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LARB Radio Hour

The Los Angeles Review of Books Radio Hour is a weekly show featuring interviews, readings and discussions about all things literary. Hosted by LARB Editors-at-Large Kate Wolf, Medaya Ocher, and Eric Newman.
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Now displaying: August, 2021
Aug 27, 2021

Kate Wolf and Medaya Ocher are joined by Rachel Greenwald Smith to discuss her new book, On Compromise: Art, Politics, and the Fate of an American IdealOn Compromise takes a critical look at liberalism’s persistent push towards the center in both political and artistic realms. Instead of Compromise as a measure of good in and of itself, Smith argues for the values of illiberalism, passion, and commitment to a cause, aesthetic or otherwise. Her book explores how conflict and democracy need not be thought of as opposing forces. In doing so, she interprets a wide range of contemporary cultural phenomena, from Beyoncé’s album Lemonade to David Foster Wallace’s novel Infinite Jest, the history of poetry magazines, Guns N’ Roses, the far right, riot grrrl, and her own experience playing in an indie rock band.

Also, Nawaaz Ahmed, author of Radiant Fugitives, returns to recommend Shyam Selvadurai’s novel Funny Boy.

Aug 20, 2021

Matthew Specktor, one of the founding editors of the Los Angeles Review of Books, joins Kate Wolf and Medaya Ocher to discuss his newest book, Always Crashing in the Same Car: On Art, Crisis, and Los Angeles, California. A memoir and cultural history, Always Crashing explores the work and lives of writers, actors, directors, and musicians who straddle the line between success and anonymity, and whose careers, though majestic, still leave questions about what might have been had circumstances or, in many cases, their temperaments, been different. These include the screenwriters Eleanor Perry and Carole Eastman, the novelist Thomas McGuane, the actress Tuesday Weld, and the filmmaker Hal Ashby. The book questions notions of both success and failure, especially as filtered through the distorted prism of Hollywood. It also touches on Matthew’s own experiences growing up and later working in the film industry, his mother’s brief turn as a screenwriter, and his father’s more abiding success as a talent agent. A native of Los Angeles, Matthew draws a vivid portrait of the city, with both love and disdain.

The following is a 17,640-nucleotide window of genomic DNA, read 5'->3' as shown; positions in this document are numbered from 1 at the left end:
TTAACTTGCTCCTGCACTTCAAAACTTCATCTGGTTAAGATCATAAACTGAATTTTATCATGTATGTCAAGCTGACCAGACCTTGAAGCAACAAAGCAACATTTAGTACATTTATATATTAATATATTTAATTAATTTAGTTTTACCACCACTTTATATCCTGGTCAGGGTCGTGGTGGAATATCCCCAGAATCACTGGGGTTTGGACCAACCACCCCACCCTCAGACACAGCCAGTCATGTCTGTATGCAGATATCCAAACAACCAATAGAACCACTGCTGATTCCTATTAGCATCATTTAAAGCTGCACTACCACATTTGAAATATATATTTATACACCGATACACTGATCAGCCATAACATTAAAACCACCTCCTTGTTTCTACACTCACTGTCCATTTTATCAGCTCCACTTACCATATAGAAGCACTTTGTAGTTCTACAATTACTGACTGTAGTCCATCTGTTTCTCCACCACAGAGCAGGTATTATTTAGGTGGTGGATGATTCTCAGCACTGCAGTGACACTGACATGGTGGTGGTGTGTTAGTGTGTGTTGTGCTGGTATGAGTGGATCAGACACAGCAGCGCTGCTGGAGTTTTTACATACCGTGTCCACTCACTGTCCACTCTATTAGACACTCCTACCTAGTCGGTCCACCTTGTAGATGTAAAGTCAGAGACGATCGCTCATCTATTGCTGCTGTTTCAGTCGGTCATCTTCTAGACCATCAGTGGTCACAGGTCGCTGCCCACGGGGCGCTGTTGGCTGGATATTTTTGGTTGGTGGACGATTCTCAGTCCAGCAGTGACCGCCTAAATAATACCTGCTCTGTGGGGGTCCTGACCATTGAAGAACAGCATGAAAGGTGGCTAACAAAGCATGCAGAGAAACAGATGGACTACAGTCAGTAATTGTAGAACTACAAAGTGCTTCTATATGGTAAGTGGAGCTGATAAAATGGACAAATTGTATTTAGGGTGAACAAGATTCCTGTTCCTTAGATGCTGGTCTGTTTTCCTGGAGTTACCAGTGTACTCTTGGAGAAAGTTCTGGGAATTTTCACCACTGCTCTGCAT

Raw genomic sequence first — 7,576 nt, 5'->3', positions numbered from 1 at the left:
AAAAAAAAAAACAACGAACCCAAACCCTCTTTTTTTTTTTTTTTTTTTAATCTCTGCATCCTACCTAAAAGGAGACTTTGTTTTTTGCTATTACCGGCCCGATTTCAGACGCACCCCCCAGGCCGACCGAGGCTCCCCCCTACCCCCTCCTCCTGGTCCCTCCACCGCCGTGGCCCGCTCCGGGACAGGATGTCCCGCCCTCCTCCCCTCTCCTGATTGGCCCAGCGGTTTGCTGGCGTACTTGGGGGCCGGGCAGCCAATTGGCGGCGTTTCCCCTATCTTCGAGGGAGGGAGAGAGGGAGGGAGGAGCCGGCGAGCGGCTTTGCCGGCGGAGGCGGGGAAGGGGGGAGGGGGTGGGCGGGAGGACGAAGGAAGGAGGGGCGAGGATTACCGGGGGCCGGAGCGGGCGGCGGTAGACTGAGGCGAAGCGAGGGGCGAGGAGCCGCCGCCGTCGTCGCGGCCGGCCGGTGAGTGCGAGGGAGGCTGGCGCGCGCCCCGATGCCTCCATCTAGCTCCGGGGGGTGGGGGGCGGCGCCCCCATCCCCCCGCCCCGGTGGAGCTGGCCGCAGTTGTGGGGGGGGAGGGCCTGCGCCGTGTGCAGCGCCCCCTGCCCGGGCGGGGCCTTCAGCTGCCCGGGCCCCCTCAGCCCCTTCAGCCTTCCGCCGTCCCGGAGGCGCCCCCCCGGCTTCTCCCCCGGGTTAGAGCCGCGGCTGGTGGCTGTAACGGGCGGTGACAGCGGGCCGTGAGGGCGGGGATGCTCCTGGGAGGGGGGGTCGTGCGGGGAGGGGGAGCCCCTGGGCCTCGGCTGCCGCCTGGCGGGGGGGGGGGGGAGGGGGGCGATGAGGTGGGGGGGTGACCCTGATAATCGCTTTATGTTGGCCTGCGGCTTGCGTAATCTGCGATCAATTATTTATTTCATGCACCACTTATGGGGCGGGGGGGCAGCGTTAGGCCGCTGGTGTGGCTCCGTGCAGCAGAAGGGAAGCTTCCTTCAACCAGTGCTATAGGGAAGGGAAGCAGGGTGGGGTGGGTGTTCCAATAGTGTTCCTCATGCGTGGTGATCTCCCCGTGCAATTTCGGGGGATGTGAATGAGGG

Also, Jeanetta Rich, whose first collection of poems, Black Venus Fly Trap, was released in June, drops by to recommend Federico Garcia Lorca's play Blood Wedding.

Aug 13, 2021

Eric Newman talks with Nawaaz Ahmed about his debut novel, Radiant Fugitives, which loosely centers on Seema, a woman who makes a life for herself as a San Francisco-based campaign worker for progressive politicians after her Muslim family in Chennai, India reject her for being a lesbian. As the book opens, Seema is dying just as she is about to give birth to a son, conceived with a fellow campaign worker to whom Seema was briefly married. Gathered around are Seema's mother, Nafeesa, and Tahera, her deeply devout and jealous younger sister.

Narrated by Seema's newborn son, Ishraaq, Radiant Fugitives moves back and forth in time and space, from Chennai to London to the United States, charting the struggles of a family in the throes of rupture and reconciliation. Set against the backdrop of the Obama era, the novel explores what it means to belong, to be free, to love, to understand, and to forgive across countries, cultures, and desires.

Also, Rivka Galchen, author of Everyone Knows Your Mother Is a Witch, returns to recommend a book that was featured on the LARB Radio Hour just two weeks ago — Katie Kitamura’s Intimacies.

Aug 6, 2021

Eric Newman and Medaya Ocher are joined by Hogir Hirori to talk about his latest film, Sabaya, which documents the heroic efforts to rescue women and girls from ISIS slavery at a refugee camp in eastern Syria near the Iraqi border. Sabaya, which premiered at Sundance and is now available nationwide, is a moving and visceral documentary that follows a team of volunteers from the Yazidi Home Center in northern Syria as they try to rescue Yazidi girls, some as young as seven, who have been kidnapped and sold into sexual and physical slavery by ISIS. Armed with just a mobile phone, a handgun, and information from “infiltrators” indicating where the captured girls are being held, Mahmud Ziyad and his team face incredible odds. After the rescued girls return to the Yazidi Home Center, we witness their palpable relief and learn of the horrific treatment they’ve been forced to endure. Sabaya is a harrowing story of both the best and worst of humanity, told from a place, and by a people, who are too often just words in headlines across the world. It also testifies to the power of documentaries and to the courage of filmmakers, who put their lives on the line to tell stories the world needs to hear.

Also, Katie Kitamura, author of Intimacies, returns to recommend German author Anna Seghers’s Transit, translated by Margot Bettauer Dembo, about a refugee attempting to leave Vichy France in 1944 through the port of Marseilles. Katie also recommends German director Christian Petzold’s 2018 film adaptation of the same name, which is set in contemporary France.

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